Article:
“I prefer not to give my opinion on that,” she said. “I mean, it’s up to each person whether they decide to live in the area or not. I do think that the city is safe. So I don’t think it’s bad to live in those areas.”

G.K. Maenius, the Tarrant County administrator, also said he’d rather not speak to the safety or wisdom of living in a crash zone.

“I think one can draw a conclusion just by the factors that you spoke of, but I don’t want to comment on that,” he said.

The runway, which is also used by Lockheed Martin, handles about 25,000 takeoffs and landings per year, a Navy spokesperson said. A review of the Star-Telegram archives turned up at least five plane crashes near the base in the past 40 years.

In the 1970s, the Defense Department started a program to discourage certain types of development in the immediate area around military bases, where plane crashes are more likely because of the tendency for crashes to occur during takeoff or landing. The Air Installations Compatible Use Zones program has a dual mission — to protect residents and to protect military operations.

The Defense Department recommends no housing of any kind in the areas closest to the runways. No apartment buildings, no mobile homes, no single-family dwellings. But on the north side of Fort Worth’s joint reserve base, census data and county land records show there are more than 200 homes in the riskiest of the crash zones.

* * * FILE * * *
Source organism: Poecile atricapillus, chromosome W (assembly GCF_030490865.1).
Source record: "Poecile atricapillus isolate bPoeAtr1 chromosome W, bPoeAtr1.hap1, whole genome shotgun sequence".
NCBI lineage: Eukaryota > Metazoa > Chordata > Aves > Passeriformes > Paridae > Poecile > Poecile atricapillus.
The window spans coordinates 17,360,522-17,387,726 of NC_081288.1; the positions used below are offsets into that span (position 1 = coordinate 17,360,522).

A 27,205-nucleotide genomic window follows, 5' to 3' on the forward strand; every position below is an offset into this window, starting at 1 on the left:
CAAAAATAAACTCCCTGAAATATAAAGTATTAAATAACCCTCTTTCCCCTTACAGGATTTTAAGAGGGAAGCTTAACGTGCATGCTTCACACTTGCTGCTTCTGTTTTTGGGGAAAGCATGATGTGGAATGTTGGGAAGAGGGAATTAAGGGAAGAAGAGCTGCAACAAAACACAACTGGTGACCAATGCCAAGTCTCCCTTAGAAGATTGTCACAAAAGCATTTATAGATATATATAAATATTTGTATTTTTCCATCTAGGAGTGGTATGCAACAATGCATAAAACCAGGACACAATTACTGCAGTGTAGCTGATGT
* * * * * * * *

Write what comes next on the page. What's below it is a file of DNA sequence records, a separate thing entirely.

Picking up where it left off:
In those neighborhoods, which sit on the boundary of Fort Worth and Lake Worth, the planes pass so close that residents say they can sometimes wave to the pilots.

Many of the homes in the northern crash zones were built in the 1940s, decades before the Defense Department released its safety recommendations. And locally, authorities didn’t comprehensively evaluate how to make development compatible with the Fort Worth base until about 2008, when the North Central Texas Council of Governments conducted a study under the Defense Department’s program.

Even when the city of Fort Worth modified its land use rules to prevent future residential development in the crash zones — and when the city of Lake Worth made a similar, though less stringent, move — the existing homes were allowed to stay as-is.

“Generally when you change zoning, whatever’s there, assuming it was there legally, it’s grandfathered,” said Fort Worth assistant city manager Dana Burghdoff. “The existing structures can all stay as they are, there’s no changes that an owner has to make.”

But safety risks exist outside of the standards of city planning. So when it comes to crash risk, it’s “hard to say” whether it’s safe for residents to live in the area, Burghdoff said.

“From a plane operation standpoint, obviously, it’s riskier than other parts of the city,” Burghdoff said. “But at the same time, you know, when there hasn’t been a crash for however many decades in that area, then it’s hard to put that in perspective.”

‘You’re making their decision for them’

It’s up to each person to choose to live in the crash zone or somewhere else, said Maenius, the Tarrant County administrator.

“I think that everybody needs to make up their own mind, they need to be given the information, you know, and the potential dangers as it relates to land use,” he said. “There are different factors people have to consider whenever they buy and they need to consider those.”